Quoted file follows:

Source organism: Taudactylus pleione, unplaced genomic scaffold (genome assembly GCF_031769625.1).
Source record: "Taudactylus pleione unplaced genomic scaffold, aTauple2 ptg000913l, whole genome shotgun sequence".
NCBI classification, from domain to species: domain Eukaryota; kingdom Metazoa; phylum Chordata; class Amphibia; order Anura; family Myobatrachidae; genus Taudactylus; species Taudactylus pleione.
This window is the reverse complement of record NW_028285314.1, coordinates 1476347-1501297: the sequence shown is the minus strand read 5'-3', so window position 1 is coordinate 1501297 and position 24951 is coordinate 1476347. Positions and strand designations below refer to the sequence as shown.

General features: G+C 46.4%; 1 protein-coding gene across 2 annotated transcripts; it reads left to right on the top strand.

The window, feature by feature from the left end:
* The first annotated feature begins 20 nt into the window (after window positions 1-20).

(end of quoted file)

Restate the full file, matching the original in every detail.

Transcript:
Source organism: Taudactylus pleione, unplaced genomic scaffold (genome assembly GCF_031769625.1).
Source record: "Taudactylus pleione unplaced genomic scaffold, aTauple2 ptg000913l, whole genome shotgun sequence".
NCBI classification, from domain to species: domain Eukaryota; kingdom Metazoa; phylum Chordata; class Amphibia; order Anura; family Myobatrachidae; genus Taudactylus; species Taudactylus pleione.
This window is the reverse complement of record NW_028285314.1, coordinates 1476347-1501297: the sequence shown is the minus strand read 5'-3', so window position 1 is coordinate 1501297 and position 24951 is coordinate 1476347. Positions and strand designations below refer to the sequence as shown.

General features: G+C 46.4%; 1 protein-coding gene across 2 annotated transcripts; it reads left to right on the top strand.

The window, feature by feature from the left end:
* The first annotated feature begins 20 nt into the window (after window positions 1-20).